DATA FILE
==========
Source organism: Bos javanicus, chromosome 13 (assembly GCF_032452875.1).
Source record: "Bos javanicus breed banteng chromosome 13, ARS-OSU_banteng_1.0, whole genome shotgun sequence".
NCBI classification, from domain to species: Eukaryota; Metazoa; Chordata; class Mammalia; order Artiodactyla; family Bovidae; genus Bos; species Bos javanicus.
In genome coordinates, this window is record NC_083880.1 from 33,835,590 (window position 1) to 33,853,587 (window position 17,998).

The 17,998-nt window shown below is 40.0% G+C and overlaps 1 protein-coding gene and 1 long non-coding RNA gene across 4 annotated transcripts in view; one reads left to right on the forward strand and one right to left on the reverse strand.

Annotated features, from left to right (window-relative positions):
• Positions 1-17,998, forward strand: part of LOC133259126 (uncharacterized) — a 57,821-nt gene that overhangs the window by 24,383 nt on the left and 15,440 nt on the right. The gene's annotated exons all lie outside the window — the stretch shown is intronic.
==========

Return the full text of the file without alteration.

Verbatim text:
Source organism: Bos javanicus, chromosome 13 (assembly GCF_032452875.1).
Source record: "Bos javanicus breed banteng chromosome 13, ARS-OSU_banteng_1.0, whole genome shotgun sequence".
NCBI classification, from domain to species: Eukaryota; Metazoa; Chordata; class Mammalia; order Artiodactyla; family Bovidae; genus Bos; species Bos javanicus.
In genome coordinates, this window is record NC_083880.1 from 33,835,590 (window position 1) to 33,853,587 (window position 17,998).

The 17,998-nt window shown below is 40.0% G+C and overlaps 1 protein-coding gene and 1 long non-coding RNA gene across 4 annotated transcripts in view; one reads left to right on the forward strand and one right to left on the reverse strand.

Annotated features, from left to right (window-relative positions):
• Positions 1-17,998, forward strand: part of LOC133259126 (uncharacterized) — a 57,821-nt gene that overhangs the window by 24,383 nt on the left and 15,440 nt on the right. The gene's annotated exons all lie outside the window — the stretch shown is intronic.